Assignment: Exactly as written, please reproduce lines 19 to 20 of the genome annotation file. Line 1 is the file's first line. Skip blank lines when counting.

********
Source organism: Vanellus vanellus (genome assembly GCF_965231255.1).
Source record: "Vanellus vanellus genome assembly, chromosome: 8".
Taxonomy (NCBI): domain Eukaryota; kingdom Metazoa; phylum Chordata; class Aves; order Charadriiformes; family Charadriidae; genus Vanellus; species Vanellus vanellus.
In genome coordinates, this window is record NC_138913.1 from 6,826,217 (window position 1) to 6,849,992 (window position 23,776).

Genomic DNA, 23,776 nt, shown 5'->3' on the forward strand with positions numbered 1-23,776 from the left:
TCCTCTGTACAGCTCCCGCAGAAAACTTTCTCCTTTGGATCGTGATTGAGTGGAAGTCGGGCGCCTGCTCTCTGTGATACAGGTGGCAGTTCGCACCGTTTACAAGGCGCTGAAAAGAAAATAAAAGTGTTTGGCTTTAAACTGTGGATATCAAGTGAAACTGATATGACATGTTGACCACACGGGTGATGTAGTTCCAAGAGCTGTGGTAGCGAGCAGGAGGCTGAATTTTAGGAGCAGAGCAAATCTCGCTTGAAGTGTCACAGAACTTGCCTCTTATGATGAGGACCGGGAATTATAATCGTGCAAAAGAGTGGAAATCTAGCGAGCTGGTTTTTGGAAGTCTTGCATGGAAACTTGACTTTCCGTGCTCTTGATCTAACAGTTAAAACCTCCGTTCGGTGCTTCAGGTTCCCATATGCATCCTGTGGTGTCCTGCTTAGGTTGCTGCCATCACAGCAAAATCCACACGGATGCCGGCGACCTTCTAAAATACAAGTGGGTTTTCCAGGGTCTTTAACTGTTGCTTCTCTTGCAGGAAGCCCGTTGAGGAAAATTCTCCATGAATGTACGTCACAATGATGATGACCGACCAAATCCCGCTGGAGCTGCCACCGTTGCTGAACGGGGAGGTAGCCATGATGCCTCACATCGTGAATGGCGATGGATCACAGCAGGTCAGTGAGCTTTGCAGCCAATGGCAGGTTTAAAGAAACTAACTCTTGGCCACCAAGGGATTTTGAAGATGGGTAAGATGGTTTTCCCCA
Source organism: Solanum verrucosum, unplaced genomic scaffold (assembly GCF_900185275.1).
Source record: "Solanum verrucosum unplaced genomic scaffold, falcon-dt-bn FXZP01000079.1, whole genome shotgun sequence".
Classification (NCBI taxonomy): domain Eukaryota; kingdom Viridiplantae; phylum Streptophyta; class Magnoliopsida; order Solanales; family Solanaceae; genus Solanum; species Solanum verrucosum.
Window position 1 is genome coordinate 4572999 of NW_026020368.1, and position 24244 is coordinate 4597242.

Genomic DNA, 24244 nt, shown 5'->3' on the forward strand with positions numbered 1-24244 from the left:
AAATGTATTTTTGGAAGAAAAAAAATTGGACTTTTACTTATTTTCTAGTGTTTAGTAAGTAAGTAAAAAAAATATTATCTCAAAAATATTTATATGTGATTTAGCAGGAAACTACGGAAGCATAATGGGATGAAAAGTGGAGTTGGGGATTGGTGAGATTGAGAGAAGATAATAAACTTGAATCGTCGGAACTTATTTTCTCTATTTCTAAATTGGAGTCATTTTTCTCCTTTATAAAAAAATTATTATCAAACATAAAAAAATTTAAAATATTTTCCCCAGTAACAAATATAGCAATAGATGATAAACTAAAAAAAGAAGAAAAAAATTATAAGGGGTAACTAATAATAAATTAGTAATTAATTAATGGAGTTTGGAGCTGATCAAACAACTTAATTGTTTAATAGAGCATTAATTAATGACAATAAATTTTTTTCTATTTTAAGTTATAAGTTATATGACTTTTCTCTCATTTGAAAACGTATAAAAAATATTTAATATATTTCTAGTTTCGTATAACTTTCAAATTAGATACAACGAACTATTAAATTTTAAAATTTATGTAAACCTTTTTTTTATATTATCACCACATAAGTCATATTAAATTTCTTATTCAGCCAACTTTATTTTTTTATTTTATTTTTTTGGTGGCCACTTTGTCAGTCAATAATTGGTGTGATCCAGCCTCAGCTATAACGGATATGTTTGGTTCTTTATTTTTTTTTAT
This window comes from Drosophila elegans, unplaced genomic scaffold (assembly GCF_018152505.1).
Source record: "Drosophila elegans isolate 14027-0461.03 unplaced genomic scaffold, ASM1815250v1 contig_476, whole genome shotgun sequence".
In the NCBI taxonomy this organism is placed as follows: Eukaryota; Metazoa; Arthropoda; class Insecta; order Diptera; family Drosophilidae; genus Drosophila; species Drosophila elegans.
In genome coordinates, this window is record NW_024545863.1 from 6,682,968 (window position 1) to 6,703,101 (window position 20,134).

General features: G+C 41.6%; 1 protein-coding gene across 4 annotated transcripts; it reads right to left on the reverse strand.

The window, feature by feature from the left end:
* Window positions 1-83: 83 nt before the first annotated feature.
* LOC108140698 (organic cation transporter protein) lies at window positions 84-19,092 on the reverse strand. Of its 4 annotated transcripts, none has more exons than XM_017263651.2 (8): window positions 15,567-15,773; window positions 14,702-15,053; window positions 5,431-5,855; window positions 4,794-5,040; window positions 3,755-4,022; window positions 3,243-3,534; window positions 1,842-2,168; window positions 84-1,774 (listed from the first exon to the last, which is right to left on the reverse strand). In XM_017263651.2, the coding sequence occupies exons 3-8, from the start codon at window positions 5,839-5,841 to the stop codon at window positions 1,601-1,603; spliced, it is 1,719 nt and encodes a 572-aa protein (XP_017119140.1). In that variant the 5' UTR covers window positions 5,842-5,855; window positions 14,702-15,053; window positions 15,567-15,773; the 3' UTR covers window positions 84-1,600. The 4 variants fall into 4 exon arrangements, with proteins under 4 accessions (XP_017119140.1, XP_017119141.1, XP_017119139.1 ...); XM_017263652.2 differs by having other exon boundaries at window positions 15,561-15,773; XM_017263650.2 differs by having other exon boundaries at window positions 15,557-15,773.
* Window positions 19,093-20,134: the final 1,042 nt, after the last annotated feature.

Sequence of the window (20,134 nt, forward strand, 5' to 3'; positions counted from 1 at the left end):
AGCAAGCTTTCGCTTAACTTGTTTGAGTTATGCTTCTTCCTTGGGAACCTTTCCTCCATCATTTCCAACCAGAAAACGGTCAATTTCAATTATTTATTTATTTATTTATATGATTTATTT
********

* Window positions 1-83: 83 nt before the first annotated feature.
* LOC108140698 (organic cation transporter protein) lies at window positions 84-19,092 on the reverse strand. Of its 4 annotated transcripts, none has more exons than XM_017263651.2 (8): window positions 15,567-15,773; window positions 14,702-15,053; window positions 5,431-5,855; window positions 4,794-5,040; window positions 3,755-4,022; window positions 3,243-3,534; window positions 1,842-2,168; window positions 84-1,774 (listed from the first exon to the last, which is right to left on the reverse strand). In XM_017263651.2, the coding sequence occupies exons 3-8, from the start codon at window positions 5,839-5,841 to the stop codon at window positions 1,601-1,603; spliced, it is 1,719 nt and encodes a 572-aa protein (XP_017119140.1). In that variant the 5' UTR covers window positions 5,842-5,855; window positions 14,702-15,053; window positions 15,567-15,773; the 3' UTR covers window positions 84-1,600. The 4 variants fall into 4 exon arrangements, with proteins under 4 accessions (XP_017119140.1, XP_017119141.1, XP_017119139.1 ...); XM_017263652.2 differs by having other exon boundaries at window positions 15,561-15,773; XM_017263650.2 differs by having other exon boundaries at window positions 15,557-15,773.